Skip to main content

Crumley and Berry family papers

Collection number: ahc.MSS76

Scope and Content

This collection contains correspondence, memoirs, military records, diaries, and newspaper clippings relating to the Crumley and Berry families of Atlanta, Georgia. Correspondence from William Greg Crumley to his parents includes letters, telegrams and postcards written while he was stationed in France, England and Belgium during World War I. He described personal illnesses, travels during leave, and the duties of a medical officer. He noted how to care for soldiers who had been exposed to poisonous Bromine gas and for soldiers that had “trench foot”. He repeatedly discussed the censorship and delay in delivery of his correspondence. In his letters to his brother Robert Macon, he confided that he exaggerated his safety to his mother and gave a much happier description of the war than the “true Hell” he believed it to be. These letters were transcribed by a member of the Crumley family shortly after they were received. Documents pertaining to W.G. Crumley’s military service are also included. Also from the Crumley family is a scrapbook of Zulette Crumley dated 1896-1899; an account book of William Macon Crumley dated 1884-1887; a story by William Monroe Crumley about the faith and death of an unnamed Confederate soldier; and William Macon Crumley’s reminiscences of the Civil War.

Material from the Berry family includes correspondence of John Berry during the Civil War; and a typed transcription of Carrie M. Berry’s Civil War diary which describes home life in Atlanta, Georgia during the Atlanta Campaign. She wrote about living with Union soldiers and the burning of most of the city.

A final document is a speech was made by Leila C. Pullen to the Daughters of the Confederacy in 1902 detailing the actions of “Confederate Girl Soldiers” in Georgia who formed their own regiment—The Nancy Harts.


  • 1864-1921, undated


Conditions Governing Access

This collection is open for research.

Conditions Governing Reproduction and Use

Unpublished manuscripts are protected by copyright. Permission to publish, quote or reproduce must be secured from the Kenan Research Center.

Administrative/Biographical History

The Crumley Family of Georgia included William Monroe and Sarah McLean Crumley. Mr. Monroe was the Chaplain of Georgia hospitals during the Civil War. Their son William Macon Crumley (1847-1921) enlisted in the Confederate Army at the age of fourteen and became a courier for a General in Longstreet’s Corps. He moved to Atlanta in 1867 and was a clerk, salesman, and Vice President of Tommey and Stewart Hardware before he created Crumley Hardware Company (later Crumley-Sharp Hardware Company). On February 25, 1875, he married Carrie M. Berry (1854-1921) and they had four children, Robert Macon (1877-?), Zulette (1881-1961), William Greg (1883-1924) and Locke (1892-?). All of the children were born in Atlanta, Georgia. William Macon Crumley died on June 4, 1921, shortly after his wife died on May 22, 1921.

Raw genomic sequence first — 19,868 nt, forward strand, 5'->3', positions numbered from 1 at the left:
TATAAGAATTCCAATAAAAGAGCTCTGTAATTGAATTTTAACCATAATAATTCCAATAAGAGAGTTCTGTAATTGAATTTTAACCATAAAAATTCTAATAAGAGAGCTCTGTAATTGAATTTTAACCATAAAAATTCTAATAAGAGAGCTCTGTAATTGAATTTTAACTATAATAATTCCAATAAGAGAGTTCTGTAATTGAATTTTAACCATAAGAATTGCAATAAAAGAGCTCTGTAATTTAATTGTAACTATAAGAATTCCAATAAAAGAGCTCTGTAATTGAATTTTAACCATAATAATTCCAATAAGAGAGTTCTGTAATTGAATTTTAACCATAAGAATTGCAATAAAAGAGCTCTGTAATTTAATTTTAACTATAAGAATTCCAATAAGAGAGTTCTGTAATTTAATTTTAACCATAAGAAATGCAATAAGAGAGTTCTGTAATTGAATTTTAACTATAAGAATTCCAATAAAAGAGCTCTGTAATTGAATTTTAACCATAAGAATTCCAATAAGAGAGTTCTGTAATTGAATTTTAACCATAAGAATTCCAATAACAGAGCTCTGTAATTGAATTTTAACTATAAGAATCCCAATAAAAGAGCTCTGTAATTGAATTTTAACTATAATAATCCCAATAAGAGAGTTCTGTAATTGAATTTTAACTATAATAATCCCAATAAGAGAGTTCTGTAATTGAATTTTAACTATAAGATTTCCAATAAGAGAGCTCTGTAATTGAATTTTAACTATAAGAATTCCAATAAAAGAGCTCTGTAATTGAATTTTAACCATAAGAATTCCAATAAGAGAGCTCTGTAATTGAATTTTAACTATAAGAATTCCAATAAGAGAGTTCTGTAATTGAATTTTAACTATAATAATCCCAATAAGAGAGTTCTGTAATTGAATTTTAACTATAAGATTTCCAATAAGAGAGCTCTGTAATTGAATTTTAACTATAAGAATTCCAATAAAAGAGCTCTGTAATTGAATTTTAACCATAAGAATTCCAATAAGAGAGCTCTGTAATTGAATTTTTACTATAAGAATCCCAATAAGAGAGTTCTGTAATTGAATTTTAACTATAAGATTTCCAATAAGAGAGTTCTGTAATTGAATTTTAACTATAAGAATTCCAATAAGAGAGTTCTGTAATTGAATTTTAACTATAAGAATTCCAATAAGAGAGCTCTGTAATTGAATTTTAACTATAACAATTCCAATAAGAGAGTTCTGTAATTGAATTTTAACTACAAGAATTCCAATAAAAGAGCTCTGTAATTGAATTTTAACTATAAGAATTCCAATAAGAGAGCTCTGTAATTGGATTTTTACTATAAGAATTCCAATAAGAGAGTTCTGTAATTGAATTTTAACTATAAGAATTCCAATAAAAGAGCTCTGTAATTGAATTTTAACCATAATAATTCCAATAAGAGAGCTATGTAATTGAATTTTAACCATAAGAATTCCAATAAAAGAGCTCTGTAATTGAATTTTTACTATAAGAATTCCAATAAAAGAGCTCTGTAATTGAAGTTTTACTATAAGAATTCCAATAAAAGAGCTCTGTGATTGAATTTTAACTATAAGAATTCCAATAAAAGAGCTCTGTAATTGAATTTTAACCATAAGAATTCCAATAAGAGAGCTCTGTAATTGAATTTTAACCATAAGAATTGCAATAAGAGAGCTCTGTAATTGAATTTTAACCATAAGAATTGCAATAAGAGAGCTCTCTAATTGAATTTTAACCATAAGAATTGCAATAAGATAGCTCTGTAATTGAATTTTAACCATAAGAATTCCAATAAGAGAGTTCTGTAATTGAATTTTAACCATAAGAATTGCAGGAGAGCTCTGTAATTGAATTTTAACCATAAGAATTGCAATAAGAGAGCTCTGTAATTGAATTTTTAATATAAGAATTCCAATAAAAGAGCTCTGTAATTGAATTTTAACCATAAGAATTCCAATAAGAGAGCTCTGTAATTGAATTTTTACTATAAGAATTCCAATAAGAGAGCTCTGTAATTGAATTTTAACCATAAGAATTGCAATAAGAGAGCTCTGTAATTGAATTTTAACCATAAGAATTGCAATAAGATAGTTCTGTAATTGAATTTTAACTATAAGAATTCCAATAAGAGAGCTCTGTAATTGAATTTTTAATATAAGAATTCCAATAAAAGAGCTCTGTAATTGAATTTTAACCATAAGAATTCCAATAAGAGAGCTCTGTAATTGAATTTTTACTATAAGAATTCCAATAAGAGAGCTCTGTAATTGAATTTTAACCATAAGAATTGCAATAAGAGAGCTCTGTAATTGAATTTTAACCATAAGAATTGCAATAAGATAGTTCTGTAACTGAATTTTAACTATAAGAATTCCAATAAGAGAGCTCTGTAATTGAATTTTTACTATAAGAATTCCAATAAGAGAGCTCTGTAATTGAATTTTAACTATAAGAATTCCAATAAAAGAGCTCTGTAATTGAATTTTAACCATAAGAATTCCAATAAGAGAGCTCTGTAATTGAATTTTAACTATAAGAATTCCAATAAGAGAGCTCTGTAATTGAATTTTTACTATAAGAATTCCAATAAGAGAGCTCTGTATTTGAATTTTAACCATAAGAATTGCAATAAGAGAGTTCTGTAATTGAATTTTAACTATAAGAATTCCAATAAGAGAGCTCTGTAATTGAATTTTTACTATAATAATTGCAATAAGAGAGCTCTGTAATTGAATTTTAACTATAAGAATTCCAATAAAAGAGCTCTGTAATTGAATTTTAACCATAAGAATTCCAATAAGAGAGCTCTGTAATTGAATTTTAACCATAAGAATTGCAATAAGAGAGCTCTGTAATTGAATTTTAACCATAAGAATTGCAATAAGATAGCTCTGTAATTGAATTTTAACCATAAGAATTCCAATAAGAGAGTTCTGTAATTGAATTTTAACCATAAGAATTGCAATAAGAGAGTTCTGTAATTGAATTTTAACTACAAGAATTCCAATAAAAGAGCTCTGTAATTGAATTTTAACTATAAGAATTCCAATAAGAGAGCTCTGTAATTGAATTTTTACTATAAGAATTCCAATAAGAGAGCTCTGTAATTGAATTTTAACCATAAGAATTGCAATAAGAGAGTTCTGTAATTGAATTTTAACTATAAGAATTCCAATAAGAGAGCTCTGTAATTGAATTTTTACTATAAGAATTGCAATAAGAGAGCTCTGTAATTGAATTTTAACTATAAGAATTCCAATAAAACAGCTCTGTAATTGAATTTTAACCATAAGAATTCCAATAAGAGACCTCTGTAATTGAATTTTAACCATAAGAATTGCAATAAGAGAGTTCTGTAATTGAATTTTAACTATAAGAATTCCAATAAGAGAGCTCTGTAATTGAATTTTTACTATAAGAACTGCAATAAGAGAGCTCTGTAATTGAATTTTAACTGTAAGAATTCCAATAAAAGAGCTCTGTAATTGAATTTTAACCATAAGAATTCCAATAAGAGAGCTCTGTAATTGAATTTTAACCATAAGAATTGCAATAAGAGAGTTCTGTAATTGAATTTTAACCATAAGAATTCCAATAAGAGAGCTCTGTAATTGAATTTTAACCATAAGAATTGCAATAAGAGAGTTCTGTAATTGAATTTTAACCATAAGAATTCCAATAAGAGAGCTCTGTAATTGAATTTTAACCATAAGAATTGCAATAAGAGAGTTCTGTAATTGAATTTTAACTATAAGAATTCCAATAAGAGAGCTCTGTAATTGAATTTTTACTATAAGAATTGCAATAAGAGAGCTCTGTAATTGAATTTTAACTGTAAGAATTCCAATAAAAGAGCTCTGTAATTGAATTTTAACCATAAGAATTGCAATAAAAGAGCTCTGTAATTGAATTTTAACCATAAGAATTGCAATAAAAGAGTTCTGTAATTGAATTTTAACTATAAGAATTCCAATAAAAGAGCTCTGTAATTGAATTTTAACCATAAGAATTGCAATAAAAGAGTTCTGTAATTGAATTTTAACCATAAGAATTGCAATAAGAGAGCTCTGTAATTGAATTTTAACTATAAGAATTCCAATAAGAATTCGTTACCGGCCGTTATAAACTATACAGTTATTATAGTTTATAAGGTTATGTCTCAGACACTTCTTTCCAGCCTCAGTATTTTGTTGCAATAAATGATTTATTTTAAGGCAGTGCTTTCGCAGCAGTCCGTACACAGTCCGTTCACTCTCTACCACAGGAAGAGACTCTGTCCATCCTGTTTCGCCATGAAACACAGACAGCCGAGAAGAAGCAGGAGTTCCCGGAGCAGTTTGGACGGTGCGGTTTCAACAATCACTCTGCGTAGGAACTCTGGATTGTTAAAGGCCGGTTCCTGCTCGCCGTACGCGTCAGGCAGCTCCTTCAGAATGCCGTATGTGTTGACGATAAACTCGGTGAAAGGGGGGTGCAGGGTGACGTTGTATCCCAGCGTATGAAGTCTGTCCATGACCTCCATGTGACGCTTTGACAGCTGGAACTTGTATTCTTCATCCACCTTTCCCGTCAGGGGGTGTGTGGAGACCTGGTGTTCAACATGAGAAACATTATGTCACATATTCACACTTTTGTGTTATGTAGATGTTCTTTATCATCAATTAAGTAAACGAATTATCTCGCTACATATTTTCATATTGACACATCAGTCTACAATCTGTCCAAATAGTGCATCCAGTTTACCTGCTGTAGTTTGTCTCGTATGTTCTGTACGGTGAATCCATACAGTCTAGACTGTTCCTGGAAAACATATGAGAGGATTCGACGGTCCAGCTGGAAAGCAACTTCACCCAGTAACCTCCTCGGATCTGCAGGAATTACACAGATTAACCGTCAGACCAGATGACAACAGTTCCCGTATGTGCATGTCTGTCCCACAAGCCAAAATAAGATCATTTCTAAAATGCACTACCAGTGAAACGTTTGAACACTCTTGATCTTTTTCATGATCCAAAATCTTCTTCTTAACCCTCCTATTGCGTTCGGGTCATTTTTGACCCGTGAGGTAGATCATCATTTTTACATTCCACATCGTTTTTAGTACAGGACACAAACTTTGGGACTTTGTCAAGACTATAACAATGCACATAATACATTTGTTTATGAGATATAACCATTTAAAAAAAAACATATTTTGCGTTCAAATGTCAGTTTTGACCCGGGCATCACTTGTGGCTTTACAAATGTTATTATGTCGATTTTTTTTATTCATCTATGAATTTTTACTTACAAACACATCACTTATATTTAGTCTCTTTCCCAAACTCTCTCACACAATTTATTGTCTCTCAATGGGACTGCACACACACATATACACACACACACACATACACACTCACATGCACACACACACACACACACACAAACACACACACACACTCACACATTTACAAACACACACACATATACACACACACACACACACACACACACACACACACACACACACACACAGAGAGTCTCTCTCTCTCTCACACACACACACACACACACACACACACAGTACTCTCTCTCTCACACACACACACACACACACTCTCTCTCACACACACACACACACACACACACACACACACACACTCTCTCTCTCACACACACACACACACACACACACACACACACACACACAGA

William Greg Crumley graduated from the Atlanta College of Physicians and Surgeons in 1912. In January of 1915, he enlisted as a medical officer and was stationed at the American Women’s War Hospital in South Devon, England. He left this service on November 20, 1915. In July of 1917, he was commissioned as a Captain in the Medical Officers Reserve Corps and left for France on August 18, 1917. While in France, he contracted dysentery from drinking water that had collected in shell holes on the ground. He was granted medical leave from November of 1917 to April of 1918, which he spent in London. When his leave was over he was assigned to a General Hospital in France. On August 9, 1924, he committed suicide in his home in Rabun County, Georgia. Zulette Crumley graduated from Girls High School in 1899. In early 1900, she married James H. Franklin (1877-1938) and they had three sons, William C., James H. Jr. and Daniel B. James H. Franklin, Sr. died on July 31, 1938, and Zulette Crumley Franklin died on April 29, 1961.

The Berry Family of Atlanta consisted of Maxwell Rufus and Harriet Key Berry. They had four daughters; Carrie Mabry Berry (1854-1921) Fannie Berry, Zuie Berry, and Maggie Berry, and one son, Maxwell R. Berry, Jr. In February 1875, Carrie married William Macon Crumley. John M. Berry (1855-1937) served in the Confederate Army as Quartermaster for the 30th Regiment of Steven’s Brigade, Walker’s Division of the Army of Tennessee. Additional biographical information about John M. Berry has not been determined.


0.63 linear ft. (1 document case, 1 half document case)



System of Arrangement

Folders are arranged chronologically.

Existence and Location of Originals

This collection contains only the transcriptions of William Greg Crumley’s letters. The existence of originals has not been determined.

Existence and Location of Copies

Transcriptions of Civil War diaries and memoirs are housed in Box 1, Folder 3.


America's Turning Point: Documenting the Civil War Experience in Georgia received support from a Digitizing Historical Records grant awarded to the Atlanta History Center, Georgia Historical Society, Hargrett Rare Book and Manuscript Library, and the Digital Library of Georgia by the National Historical Publications and Records Commission.

Description Control

Collection re-processed in 2009

Crumley and Berry family papers
Paul Crater
Description rules
Describing Archives: A Content Standard
Language of description
Script of description
Language of description note
Finding aid is written in English.

Repository Details

Part of the Kenan Research Center at Atlanta History Center Repository

130 West Paces Ferry Road
Atlanta GA 30305